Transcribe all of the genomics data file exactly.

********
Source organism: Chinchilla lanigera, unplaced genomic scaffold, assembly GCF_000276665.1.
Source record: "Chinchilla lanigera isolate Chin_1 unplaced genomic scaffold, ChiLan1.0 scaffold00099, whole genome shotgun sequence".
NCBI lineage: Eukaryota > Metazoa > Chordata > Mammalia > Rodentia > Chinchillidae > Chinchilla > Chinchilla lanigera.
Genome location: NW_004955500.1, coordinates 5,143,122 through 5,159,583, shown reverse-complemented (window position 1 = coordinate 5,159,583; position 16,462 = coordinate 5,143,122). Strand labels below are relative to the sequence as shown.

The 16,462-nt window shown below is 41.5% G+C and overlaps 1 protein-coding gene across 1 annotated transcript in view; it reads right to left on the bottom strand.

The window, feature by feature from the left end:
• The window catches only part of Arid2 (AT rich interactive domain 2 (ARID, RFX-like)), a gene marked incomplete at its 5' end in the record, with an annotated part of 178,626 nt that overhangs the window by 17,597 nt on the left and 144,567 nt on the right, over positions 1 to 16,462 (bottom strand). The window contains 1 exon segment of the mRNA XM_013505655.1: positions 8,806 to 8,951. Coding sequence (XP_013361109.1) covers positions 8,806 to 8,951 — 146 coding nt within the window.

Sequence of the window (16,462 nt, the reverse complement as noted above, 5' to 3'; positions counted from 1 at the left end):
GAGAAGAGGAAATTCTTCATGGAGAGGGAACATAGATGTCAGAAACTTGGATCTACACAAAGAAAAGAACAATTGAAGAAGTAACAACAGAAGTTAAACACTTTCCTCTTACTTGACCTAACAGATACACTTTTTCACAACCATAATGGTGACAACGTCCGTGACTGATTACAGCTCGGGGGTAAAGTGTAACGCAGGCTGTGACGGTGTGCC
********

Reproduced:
Source organism: Chinchilla lanigera, unplaced genomic scaffold, assembly GCF_000276665.1.
Source record: "Chinchilla lanigera isolate Chin_1 unplaced genomic scaffold, ChiLan1.0 scaffold00099, whole genome shotgun sequence".
NCBI lineage: Eukaryota > Metazoa > Chordata > Mammalia > Rodentia > Chinchillidae > Chinchilla > Chinchilla lanigera.
Genome location: NW_004955500.1, coordinates 5,143,122 through 5,159,583, shown reverse-complemented (window position 1 = coordinate 5,159,583; position 16,462 = coordinate 5,143,122). Strand labels below are relative to the sequence as shown.

The 16,462-nt window shown below is 41.5% G+C and overlaps 1 protein-coding gene across 1 annotated transcript in view; it reads right to left on the bottom strand.

The window, feature by feature from the left end:
• The window catches only part of Arid2 (AT rich interactive domain 2 (ARID, RFX-like)), a gene marked incomplete at its 5' end in the record, with an annotated part of 178,626 nt that overhangs the window by 17,597 nt on the left and 144,567 nt on the right, over positions 1 to 16,462 (bottom strand). The window contains 1 exon segment of the mRNA XM_013505655.1: positions 8,806 to 8,951. Coding sequence (XP_013361109.1) covers positions 8,806 to 8,951 — 146 coding nt within the window.

Sequence of the window (16,462 nt, the reverse complement as noted above, 5' to 3'; positions counted from 1 at the left end):
GAGAAGAGGAAATTCTTCATGGAGAGGGAACATAGATGTCAGAAACTTGGATCTACACAAAGAAAAGAACAATTGAAGAAGTAACAACAGAAGTTAAACACTTTCCTCTTACTTGACCTAACAGATACACTTTTTCACAACCATAATGGTGACAACGTCCGTGACTGATTACAGCTCGGGGGTAAAGTGTAACGCAGGCTGTGACGGTGTGCC